Decision making tools for hydropower operators
Along with the risk analysis and assessment of hydropower plants, the second part of the project explored possible measures to retrofit hydropower plants – as well as decision making tools for hydropower operators and planners. "These decisions are highly complex," says Prof. Rutschmann. "The hydropower plant and the site-specific conditions play a role. But it is also necessary to comply with regulatory standards on the national and EU level. And for the operators it is of course important for the measures to be effective and cost-efficient."
Ecologic Institute has coordinated the different project activities on decision making support. In this context, it carried out a review of policy requirements at EU and national level for planning mitigation measures at hydropower plants. Ecologic Institute has also facilitated via workshops the exchange between FIThydro experts and other stakeholders on main open issues, research needs and the added value of tools developed by FIThydro on the assessment of impacts and the planning of fish-friendly hydropower plants. Further, Ecologic Institute and other FIThydro scientists have explored public opinion on hydropower and hydropower technologies in four European case study towns in Portugal, France, Sweden and Germany. Among the main conclusions was that awareness on mitigation measures is often lacking. Awareness campaigns promoting the multiple benefits of ecological measures and the establishment of comparable monitoring standards of measure efficacy can enhance the public acceptance of mitigation measures.
Open-access online tools
One of the main results of the project is the FIThydro Decision Support System that can be used when planning and assessing hydropower plants. The user can enter data on the type of the power plant, its location, the fish populations present in the waterways and other characteristics. Taking into account environmental policy requirements and international regulatory guidelines, the software then analyses the data to calculate the level of environmental risk and the fish population hazard and recommends mitigation measures.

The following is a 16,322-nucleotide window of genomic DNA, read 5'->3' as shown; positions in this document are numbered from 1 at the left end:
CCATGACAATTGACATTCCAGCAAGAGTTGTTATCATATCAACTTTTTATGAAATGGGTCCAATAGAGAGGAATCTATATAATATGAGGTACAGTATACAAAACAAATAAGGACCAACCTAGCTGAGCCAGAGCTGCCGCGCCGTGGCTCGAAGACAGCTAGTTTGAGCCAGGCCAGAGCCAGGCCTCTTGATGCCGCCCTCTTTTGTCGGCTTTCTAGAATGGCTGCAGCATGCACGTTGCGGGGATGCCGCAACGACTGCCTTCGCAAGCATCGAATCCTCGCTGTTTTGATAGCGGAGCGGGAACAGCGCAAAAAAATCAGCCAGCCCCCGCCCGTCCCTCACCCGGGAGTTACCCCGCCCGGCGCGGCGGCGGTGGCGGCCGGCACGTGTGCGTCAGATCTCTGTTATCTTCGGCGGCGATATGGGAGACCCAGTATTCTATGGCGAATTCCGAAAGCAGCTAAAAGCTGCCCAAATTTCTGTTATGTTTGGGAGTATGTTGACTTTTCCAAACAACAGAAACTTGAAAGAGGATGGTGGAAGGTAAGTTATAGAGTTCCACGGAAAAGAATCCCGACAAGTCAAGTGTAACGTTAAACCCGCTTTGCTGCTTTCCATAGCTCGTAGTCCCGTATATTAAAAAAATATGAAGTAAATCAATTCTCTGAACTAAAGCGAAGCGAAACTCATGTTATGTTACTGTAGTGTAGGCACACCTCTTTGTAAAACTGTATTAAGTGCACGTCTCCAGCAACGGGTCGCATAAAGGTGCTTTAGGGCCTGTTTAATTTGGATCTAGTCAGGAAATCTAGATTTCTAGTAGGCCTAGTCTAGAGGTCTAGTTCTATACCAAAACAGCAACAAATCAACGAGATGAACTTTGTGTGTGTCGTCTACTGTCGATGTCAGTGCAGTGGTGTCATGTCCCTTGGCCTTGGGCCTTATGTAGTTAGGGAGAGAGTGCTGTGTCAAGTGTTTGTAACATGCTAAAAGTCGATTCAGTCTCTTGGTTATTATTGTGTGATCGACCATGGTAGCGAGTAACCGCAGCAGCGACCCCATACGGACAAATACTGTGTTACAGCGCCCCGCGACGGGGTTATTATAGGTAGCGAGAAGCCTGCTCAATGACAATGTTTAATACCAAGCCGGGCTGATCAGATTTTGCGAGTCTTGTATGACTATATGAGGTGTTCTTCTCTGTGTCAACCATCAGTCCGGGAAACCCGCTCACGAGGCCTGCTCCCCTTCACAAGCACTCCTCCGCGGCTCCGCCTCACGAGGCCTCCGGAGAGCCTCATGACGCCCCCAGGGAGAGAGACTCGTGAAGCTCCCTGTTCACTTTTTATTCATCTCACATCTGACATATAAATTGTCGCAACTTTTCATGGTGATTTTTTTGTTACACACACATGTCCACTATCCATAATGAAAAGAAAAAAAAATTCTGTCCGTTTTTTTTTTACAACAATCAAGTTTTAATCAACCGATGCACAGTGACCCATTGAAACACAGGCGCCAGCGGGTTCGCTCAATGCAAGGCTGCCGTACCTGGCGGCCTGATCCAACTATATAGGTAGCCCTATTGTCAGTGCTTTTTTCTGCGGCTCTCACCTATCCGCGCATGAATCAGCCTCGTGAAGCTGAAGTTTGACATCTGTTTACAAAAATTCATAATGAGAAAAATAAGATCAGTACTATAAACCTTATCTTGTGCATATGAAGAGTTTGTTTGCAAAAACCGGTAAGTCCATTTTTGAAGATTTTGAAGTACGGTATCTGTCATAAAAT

A wiki has also been created in the project. "There are different practices in every country, but the knowledge exchange is not yet where it should be," says Prof. Rutschmann. "For example, people are often unaware of measures that have been tried out and found to be efficient elsewhere. We hope that the wiki will support the networking of knowledge."
The research project "Fishfriendly Innovative Technologies for hydropower (FIThydro)" involves 13 research institutions and 13 companies in Germany, Belgium, Estonia, France, the UK, Norway, Austria, Portugal, Switzerland and Spain. It is coordinated at the Chair of Hydraulic and Water Resources Engineering at the Technical University of Munich (TUM). Ecologic Institute is a key partner to this research project leading one of the seven project work packages. The project received 7.2 million euros in funding from the European Union's Horizon 2020 research and innovation programme under Grant Agreement no. 727830 and the Swiss National Fund for Scientific Research (SNF).
Dr. Eleftheria Kampa
Tel: +49 30 86880145